Will Going Gluten Free Cause Weight Loss?
We all know someone who “lost weight when they went gluten free”, so you should probably try it too, right? Not so fast. In order to understand this complex topic, we should first understand some gluten basics. First of all, what is gluten? Is it a carbohydrate?
Nope! Gluten is actually a protein that is found in wheat, barley and rye. Gluten may also be found in many foods that you may not think of (it’s often found in gravies, deli meats, cream sauces, you name it). This is because gluten has an important role in food chemistry – it is responsible for the elasticity of dough. Remember this, because we will get back to this fact later. But first…
Will You Benefit From Going Gluten Free?
The answer is not so clear. It used to be thought that someone should only go gluten free if they have Celiac Disease (also known as nontropical sprue), but now we know there are other individuals who may benefit from eliminating gluten from their diet. For example, non-celiac wheat sensitivity has now been demonstrated as a sensitivity associated with gluten or possibly another compound found in wheat. Since avoiding gluten inherently means avoiding wheat, this is likely to be an effective diet for these individuals. Also, some people may eliminate gluten (mostly – there are some exceptions) as part of the Low FODMAP diet, a widely accepted diet used for the symptom management of irritable bowel syndrome (IBS). However, if you do not have a gluten sensitivity or a condition that requires you to avoid gluten, you may want to think twice before eliminating gluten from your diet. A large, recent study1 revealed individuals without celiac disease who followed a gluten free diet were at an increased risk for developing heart disease. The researchers concluded that this was likely due to these individuals eating too few whole grains while following a gluten free diet. Whole grains are important for a lot of reasons, one of which is fiber. (Note: it is certainly possible to get enough fiber on a gluten free diet – but it is best to work with a registered dietitian to learn about gluten free sources of fiber and ensure that you are consuming enough fiber in your diet).
So Why May People Lose Weight When They Avoid Gluten?
It is most likely that many people avoiding gluten are losing weight because they are consuming less processed food than they were before they cut out gluten. Fruits and vegetables are naturally gluten free, as are nuts and seeds, legumes and animal protein sources, such as eggs, fish, poultry and meat. So if people cut out foods like excessive bagels, breads, pasta, pizza, doughnuts and other calorie-laden foods that happen to contain gluten, and consume more of these naturally gluten free foods, they will likely lose weight.
Also, it is widely accepted that consuming fewer carbs will likely result in weight loss. Now, before you start that low-carb diet, let’s get sidetracked for a minute – while research demonstrates a low carbohydrate diet may result in weight loss, this method of weight loss is:
a) unlikely to be sustainable (i.e. you may gain the weight back, because most people are unlikely to eat so few carbs for the rest of their lives)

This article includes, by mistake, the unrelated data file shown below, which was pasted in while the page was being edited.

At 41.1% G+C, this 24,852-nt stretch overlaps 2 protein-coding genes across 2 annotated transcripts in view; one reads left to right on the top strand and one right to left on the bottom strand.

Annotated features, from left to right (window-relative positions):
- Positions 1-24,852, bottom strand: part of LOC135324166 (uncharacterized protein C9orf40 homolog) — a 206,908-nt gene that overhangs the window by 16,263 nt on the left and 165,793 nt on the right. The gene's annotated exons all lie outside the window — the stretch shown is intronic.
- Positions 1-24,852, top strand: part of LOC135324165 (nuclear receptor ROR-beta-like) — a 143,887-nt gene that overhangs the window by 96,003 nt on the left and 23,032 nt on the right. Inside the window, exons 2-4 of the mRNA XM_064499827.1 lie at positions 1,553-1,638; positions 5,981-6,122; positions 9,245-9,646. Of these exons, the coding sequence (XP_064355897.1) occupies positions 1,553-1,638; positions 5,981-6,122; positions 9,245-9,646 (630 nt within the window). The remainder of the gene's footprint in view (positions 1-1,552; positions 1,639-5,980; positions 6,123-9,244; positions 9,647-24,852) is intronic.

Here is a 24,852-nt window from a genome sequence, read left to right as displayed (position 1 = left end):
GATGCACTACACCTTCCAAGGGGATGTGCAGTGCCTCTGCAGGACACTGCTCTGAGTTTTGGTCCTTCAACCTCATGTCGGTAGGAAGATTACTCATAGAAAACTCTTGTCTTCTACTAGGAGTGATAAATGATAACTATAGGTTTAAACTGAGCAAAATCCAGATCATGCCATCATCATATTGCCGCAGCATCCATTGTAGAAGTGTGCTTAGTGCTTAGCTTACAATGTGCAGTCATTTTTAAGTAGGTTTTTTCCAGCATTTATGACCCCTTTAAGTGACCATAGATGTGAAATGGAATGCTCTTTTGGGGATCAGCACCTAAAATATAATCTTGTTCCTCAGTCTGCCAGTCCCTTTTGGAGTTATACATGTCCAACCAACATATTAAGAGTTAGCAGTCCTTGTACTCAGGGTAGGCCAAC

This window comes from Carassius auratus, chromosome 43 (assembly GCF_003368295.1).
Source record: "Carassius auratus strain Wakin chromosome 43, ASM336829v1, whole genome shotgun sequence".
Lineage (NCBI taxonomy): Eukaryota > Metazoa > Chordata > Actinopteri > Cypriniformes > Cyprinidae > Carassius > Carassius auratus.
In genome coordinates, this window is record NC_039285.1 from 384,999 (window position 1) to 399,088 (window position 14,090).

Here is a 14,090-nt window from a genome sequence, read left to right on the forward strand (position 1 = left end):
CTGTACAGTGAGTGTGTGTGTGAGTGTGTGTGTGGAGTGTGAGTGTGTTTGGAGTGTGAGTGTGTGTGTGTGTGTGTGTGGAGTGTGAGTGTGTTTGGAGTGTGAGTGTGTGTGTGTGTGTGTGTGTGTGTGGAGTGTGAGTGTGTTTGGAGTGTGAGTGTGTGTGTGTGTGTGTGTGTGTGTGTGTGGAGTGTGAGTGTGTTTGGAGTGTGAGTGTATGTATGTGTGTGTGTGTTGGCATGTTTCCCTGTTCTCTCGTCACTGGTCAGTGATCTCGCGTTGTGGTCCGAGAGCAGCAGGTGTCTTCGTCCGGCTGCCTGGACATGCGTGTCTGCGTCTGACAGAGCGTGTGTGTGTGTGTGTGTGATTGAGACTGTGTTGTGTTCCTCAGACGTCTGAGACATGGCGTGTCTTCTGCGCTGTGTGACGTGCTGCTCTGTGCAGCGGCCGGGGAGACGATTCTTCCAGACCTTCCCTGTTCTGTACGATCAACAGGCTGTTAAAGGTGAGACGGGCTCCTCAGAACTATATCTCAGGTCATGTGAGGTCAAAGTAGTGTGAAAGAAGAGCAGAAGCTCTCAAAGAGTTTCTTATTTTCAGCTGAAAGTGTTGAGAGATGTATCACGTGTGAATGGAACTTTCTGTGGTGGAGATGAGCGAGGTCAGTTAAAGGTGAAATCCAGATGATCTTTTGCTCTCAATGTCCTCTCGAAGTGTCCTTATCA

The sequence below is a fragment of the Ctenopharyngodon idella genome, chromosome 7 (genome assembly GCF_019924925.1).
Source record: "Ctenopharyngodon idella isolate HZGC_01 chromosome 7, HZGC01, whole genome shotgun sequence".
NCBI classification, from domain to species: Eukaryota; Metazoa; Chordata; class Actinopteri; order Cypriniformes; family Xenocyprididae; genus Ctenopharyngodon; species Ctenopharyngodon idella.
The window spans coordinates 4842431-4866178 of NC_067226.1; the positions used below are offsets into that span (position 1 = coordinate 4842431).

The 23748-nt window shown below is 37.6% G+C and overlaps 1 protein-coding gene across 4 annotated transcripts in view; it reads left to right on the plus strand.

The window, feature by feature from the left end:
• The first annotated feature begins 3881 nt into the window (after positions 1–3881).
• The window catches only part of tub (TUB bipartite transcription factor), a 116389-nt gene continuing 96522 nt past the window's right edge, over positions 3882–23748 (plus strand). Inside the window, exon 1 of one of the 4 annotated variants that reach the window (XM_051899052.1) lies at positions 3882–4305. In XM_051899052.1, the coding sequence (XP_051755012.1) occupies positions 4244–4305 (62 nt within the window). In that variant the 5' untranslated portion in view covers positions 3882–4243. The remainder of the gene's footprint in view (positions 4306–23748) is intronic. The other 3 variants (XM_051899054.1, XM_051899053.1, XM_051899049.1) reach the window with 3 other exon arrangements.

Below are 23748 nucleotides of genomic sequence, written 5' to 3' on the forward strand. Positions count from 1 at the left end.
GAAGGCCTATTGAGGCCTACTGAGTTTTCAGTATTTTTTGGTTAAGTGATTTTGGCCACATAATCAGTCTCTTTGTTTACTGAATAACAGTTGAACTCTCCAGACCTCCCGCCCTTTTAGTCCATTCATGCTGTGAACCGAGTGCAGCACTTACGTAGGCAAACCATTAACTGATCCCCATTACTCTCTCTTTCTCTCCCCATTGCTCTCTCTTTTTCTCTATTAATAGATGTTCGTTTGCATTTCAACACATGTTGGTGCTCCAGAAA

b) some of the weight lost is likely to be water weight. This is because we store glucose (the simple sugar that carbohydrates are broken down into) in the form of glycogen, which holds 3 grams of water for every 1 gram of glycogen. That’s a lot of water! So remember that the next time you eliminate carbs for a week and drop a few pounds – it’s not necessarily promoting changes in body composition (i.e. altering proportions of fat and muscle within your body).
But we digress – back to losing weight while choosing unprocessed forms of gluten free foods (i.e. foods that are inherently gluten free). The confusing thing about going “gluten free” is it is acceptable on a gluten free diet to eat processed foods that are certified gluten free. This is great for someone who needs to avoid gluten due to medical reasons – it means they have food options just like everyone else. But, remember the role of gluten in food chemistry – it is responsible for the elasticity of dough. So basically, when gluten is removed from a food that typically contains gluten, that food is likely to taste like the cardboard package it comes in. That is why fat or sugar (or both) are typically added to “gluten free” packaged foods – these ingredients will soften the food. They will also replace a protein (typically recommended in increased quantities for weight loss) with a source of fat (higher in calories per gram than both carbs and protein) or sugar (that food so many people are trying to limit nowadays) – or both!
Bottom line? If you are going gluten free and focusing on more whole foods such as fruits, vegetables, nuts, seeds, legumes and protein such as eggs, lean meat, poultry and fish – great, you are adapting an overall healthy lifestyle and are likely to lose weight along the way. Just please make sure to consume gluten free sources of fiber-filled carbohydrates, such as brown rice or quinoa. But if you are replacing your bagels with gluten free bagels, don’t expect those pounds to drop so soon. Gluten itself is not likely to be hindering weight loss goals. In fact, there are many foods that do contain gluten (such as farro or whole wheat sprouted bread) that are recommended as a part of an overall healthy, balanced diet. And these foods contain fiber and protein to boot – which IS associated with weight loss.
- Lebwohl B, Cao Y, Zong G, et al. Long Term Gluten Consumption in Adults Without Celiac Disease and Risk of Coronary Heart Disease: Prospective Cohort Study. BMJ. 2017;357:j1892. doi: 10.1136/bmj.j1892.